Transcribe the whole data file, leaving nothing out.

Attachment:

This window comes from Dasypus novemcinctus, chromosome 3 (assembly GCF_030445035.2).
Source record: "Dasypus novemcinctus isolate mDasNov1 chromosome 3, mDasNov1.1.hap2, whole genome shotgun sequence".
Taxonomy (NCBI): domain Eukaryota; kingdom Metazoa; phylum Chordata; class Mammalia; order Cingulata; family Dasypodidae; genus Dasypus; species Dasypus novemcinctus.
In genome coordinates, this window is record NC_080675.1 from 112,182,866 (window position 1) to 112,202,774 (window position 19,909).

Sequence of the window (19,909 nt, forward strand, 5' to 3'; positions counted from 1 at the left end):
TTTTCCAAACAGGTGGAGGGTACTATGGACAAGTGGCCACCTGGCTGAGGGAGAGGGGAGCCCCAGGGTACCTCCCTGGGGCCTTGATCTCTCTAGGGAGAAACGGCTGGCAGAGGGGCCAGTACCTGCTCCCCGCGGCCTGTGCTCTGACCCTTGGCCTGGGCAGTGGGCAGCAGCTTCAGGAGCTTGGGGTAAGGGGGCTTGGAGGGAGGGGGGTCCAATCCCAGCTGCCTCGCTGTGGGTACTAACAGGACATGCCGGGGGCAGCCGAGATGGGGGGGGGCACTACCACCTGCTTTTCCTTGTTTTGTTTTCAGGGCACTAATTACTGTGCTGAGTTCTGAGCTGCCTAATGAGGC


This window comes from Dasypus novemcinctus, chromosome 3 (assembly GCF_030445035.2).
Source record: "Dasypus novemcinctus isolate mDasNov1 chromosome 3, mDasNov1.1.hap2, whole genome shotgun sequence".
Taxonomy (NCBI): domain Eukaryota; kingdom Metazoa; phylum Chordata; class Mammalia; order Cingulata; family Dasypodidae; genus Dasypus; species Dasypus novemcinctus.
In genome coordinates, this window is record NC_080675.1 from 112,182,866 (window position 1) to 112,202,774 (window position 19,909).

Sequence of the window (19,909 nt, forward strand, 5' to 3'; positions counted from 1 at the left end):
TTTTCCAAACAGGTGGAGGGTACTATGGACAAGTGGCCACCTGGCTGAGGGAGAGGGGAGCCCCAGGGTACCTCCCTGGGGCCTTGATCTCTCTAGGGAGAAACGGCTGGCAGAGGGGCCAGTACCTGCTCCCCGCGGCCTGTGCTCTGACCCTTGGCCTGGGCAGTGGGCAGCAGCTTCAGGAGCTTGGGGTAAGGGGGCTTGGAGGGAGGGGGGTCCAATCCCAGCTGCCTCGCTGTGGGTACTAACAGGACATGCCGGGGGCAGCCGAGATGGGGGGGGGCACTACCACCTGCTTTTCCTTGTTTTGTTTTCAGGGCACTAATTACTGTGCTGAGTTCTGAGCTGCCTAATGAGGC